updated 2/4/2004 12:23:56 PM ET 2004-02-04T17:23:56

The non-manufacturing sector grew for the 10th consecutive month in January, expanding at the fastest pace since the Institute for Supply Management first began tracking this part of the U.S. economy in July 1997, the private research group reported Wednesday.

The ISM business activity index, which measures activity in services, construction and agriculture, shot up to 65.7 in January from a revised 58.0 in December, surpassing economists' expectations for a more moderate increase to 60.0.

Index readings above 50 indicate expansion of activity and prices in the nonmanufacturing sector, while readings under 50 denote contraction. The sectors covered comprise over two-thirds of total U.S. economic output.

In a statement, the ISM said that "increased business activity in January was reported by 40 percent of members, compared with 36 percent in December," helping to boost the index to its best level ever.

The sector's employment index dipped to 53.4 in January from a revised 54.0 in the previous month, but the reading still indicates that companies are hiring.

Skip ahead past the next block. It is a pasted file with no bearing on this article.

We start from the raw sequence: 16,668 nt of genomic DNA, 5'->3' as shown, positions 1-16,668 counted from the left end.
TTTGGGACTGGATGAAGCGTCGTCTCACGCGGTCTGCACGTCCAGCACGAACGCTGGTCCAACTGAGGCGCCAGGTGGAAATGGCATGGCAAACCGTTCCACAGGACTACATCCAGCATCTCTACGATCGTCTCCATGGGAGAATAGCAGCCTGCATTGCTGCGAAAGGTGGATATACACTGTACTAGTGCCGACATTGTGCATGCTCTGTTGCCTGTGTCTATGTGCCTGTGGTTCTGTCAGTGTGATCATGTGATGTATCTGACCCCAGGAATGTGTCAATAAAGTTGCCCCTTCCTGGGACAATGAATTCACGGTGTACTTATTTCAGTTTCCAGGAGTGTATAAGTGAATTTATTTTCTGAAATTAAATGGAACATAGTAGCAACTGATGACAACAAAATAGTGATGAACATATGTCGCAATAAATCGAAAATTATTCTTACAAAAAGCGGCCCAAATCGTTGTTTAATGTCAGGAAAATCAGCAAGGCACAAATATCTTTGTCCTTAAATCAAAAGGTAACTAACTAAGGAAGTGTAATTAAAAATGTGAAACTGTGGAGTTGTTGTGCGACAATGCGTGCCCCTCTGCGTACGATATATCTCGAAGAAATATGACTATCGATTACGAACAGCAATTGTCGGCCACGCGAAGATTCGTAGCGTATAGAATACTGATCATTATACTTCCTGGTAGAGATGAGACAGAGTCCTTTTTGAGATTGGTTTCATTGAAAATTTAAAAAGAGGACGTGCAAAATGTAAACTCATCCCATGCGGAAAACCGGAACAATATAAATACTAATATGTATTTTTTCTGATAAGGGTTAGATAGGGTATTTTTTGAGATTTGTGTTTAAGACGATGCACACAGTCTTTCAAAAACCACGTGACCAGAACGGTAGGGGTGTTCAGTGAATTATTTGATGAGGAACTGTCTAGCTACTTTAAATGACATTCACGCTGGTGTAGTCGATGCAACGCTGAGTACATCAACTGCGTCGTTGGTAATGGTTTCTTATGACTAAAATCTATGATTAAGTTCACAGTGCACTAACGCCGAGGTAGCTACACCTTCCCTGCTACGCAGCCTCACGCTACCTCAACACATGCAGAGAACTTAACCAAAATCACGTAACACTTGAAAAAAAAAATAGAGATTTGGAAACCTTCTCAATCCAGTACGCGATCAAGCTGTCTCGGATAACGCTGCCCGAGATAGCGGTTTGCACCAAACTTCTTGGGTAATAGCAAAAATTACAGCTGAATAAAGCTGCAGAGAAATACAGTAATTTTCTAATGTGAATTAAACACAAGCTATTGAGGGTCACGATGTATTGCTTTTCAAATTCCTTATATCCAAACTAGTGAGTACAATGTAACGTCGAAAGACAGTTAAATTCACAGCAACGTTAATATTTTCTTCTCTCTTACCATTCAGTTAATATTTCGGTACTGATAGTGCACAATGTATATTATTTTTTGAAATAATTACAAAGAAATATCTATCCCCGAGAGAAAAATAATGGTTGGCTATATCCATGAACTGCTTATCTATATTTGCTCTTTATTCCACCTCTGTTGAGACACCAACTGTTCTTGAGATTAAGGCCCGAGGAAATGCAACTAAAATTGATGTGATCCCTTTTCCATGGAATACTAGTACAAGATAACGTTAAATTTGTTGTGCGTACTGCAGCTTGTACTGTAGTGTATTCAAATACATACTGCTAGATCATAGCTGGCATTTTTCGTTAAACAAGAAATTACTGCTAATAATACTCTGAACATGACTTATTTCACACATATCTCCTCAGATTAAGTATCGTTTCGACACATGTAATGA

The prices index, meanwhile, slipped to 59.7 from a revised 60.3, and new orders index increased to 64.9 from 59.5, posting its second-highest reading in the history of the survey.

Ralph Kauffman, chairman of the committee conducting the survey, said that the new orders index tends to lead the business activity index.

"Since orders are not all filled in the month they are received, it probably does point to further improvement in February," Kauffman said.

The latest ISM data follow a survey the group released earlier this week that showed the manufacturing sector expanded for the eighth consecutive month in January. The manufacturing business activity index rose to 63.6, from a downwardly revised 63.4 in December.

(Dow Jones/AP)

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